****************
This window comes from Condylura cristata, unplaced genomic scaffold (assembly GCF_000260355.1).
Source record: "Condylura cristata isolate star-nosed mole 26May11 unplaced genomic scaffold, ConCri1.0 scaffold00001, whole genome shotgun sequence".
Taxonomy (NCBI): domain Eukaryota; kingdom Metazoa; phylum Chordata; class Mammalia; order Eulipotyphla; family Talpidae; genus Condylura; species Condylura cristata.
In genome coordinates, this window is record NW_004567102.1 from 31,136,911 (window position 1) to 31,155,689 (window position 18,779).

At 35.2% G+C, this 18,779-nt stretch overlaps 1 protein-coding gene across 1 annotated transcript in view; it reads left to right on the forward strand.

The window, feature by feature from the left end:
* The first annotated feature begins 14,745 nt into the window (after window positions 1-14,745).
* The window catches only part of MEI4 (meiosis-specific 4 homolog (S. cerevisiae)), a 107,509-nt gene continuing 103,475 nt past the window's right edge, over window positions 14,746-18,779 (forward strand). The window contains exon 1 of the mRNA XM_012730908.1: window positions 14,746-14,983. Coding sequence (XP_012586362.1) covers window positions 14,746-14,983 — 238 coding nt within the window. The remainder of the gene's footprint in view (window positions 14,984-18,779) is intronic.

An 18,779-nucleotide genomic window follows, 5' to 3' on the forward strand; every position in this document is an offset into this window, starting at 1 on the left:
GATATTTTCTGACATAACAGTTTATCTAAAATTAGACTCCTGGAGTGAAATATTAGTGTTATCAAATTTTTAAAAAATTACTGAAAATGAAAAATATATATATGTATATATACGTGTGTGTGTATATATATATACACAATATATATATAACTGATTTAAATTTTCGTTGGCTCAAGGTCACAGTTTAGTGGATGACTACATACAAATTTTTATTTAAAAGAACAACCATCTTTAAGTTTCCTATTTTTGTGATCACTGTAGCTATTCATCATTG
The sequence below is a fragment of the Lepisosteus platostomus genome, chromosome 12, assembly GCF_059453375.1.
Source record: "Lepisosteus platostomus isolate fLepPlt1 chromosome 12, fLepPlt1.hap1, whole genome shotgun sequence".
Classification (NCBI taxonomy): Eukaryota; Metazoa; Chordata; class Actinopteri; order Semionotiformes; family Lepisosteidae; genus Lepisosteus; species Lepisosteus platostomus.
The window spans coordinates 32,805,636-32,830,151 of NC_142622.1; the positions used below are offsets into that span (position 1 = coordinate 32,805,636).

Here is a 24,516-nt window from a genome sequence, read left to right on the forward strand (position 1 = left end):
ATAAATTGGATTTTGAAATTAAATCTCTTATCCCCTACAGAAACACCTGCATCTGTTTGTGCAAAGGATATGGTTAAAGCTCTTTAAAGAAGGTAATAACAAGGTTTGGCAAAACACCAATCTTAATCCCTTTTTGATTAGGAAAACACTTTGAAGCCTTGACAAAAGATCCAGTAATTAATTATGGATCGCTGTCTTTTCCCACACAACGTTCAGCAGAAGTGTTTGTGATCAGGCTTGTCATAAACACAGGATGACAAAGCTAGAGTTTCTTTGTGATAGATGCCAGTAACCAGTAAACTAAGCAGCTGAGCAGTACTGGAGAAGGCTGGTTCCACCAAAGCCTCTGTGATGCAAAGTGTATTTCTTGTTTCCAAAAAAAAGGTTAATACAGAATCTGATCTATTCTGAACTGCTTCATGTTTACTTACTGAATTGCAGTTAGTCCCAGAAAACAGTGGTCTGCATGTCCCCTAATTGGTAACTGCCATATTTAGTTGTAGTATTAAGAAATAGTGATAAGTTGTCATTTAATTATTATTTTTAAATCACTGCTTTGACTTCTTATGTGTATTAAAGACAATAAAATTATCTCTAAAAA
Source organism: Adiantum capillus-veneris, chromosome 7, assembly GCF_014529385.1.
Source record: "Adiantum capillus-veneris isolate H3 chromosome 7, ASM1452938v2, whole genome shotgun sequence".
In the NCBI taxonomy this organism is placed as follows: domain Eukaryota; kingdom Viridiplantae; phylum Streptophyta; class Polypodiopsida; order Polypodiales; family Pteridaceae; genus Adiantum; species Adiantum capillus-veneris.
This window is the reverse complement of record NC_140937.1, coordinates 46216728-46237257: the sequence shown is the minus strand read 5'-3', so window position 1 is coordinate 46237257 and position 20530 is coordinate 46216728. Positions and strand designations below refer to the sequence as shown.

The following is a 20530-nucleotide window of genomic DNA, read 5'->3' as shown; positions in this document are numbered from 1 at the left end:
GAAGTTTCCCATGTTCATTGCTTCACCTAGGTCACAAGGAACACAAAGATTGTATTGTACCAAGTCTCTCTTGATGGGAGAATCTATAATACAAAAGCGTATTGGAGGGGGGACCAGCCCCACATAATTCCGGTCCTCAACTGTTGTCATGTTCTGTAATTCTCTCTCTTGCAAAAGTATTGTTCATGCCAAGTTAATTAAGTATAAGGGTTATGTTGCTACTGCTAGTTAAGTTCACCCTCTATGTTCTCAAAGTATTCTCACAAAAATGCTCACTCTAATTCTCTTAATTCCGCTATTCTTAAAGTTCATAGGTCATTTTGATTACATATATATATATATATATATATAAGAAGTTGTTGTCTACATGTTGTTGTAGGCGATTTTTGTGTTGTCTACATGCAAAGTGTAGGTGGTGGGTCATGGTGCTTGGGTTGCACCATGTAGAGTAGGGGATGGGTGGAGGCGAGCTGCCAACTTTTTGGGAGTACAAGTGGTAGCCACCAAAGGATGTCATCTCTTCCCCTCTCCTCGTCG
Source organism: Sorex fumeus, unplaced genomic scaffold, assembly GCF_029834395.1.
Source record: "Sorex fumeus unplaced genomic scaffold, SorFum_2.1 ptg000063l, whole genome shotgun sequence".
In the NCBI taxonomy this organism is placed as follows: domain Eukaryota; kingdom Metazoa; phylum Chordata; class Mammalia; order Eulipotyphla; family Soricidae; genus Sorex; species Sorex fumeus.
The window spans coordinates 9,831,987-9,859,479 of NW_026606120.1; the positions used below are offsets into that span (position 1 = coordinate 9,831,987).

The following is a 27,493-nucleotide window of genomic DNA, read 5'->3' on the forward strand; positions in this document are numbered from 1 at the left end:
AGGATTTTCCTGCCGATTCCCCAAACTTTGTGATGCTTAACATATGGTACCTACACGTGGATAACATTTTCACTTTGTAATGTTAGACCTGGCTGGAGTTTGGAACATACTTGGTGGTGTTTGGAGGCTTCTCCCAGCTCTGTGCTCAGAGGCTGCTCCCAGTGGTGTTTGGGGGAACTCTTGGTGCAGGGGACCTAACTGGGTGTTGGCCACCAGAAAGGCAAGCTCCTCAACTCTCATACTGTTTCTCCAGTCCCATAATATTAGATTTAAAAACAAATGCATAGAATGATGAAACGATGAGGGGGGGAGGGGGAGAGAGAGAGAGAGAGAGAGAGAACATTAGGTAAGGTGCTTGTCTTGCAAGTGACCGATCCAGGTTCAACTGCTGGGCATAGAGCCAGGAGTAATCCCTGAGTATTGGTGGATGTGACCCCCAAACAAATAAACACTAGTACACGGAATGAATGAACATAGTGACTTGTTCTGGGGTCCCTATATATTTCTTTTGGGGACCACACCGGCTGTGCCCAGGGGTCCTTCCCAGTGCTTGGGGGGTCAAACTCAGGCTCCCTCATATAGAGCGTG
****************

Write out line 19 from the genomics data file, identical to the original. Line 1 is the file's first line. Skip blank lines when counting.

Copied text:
In the NCBI taxonomy this organism is placed as follows: domain Eukaryota; kingdom Viridiplantae; phylum Streptophyta; class Polypodiopsida; order Polypodiales; family Pteridaceae; genus Adiantum; species Adiantum capillus-veneris.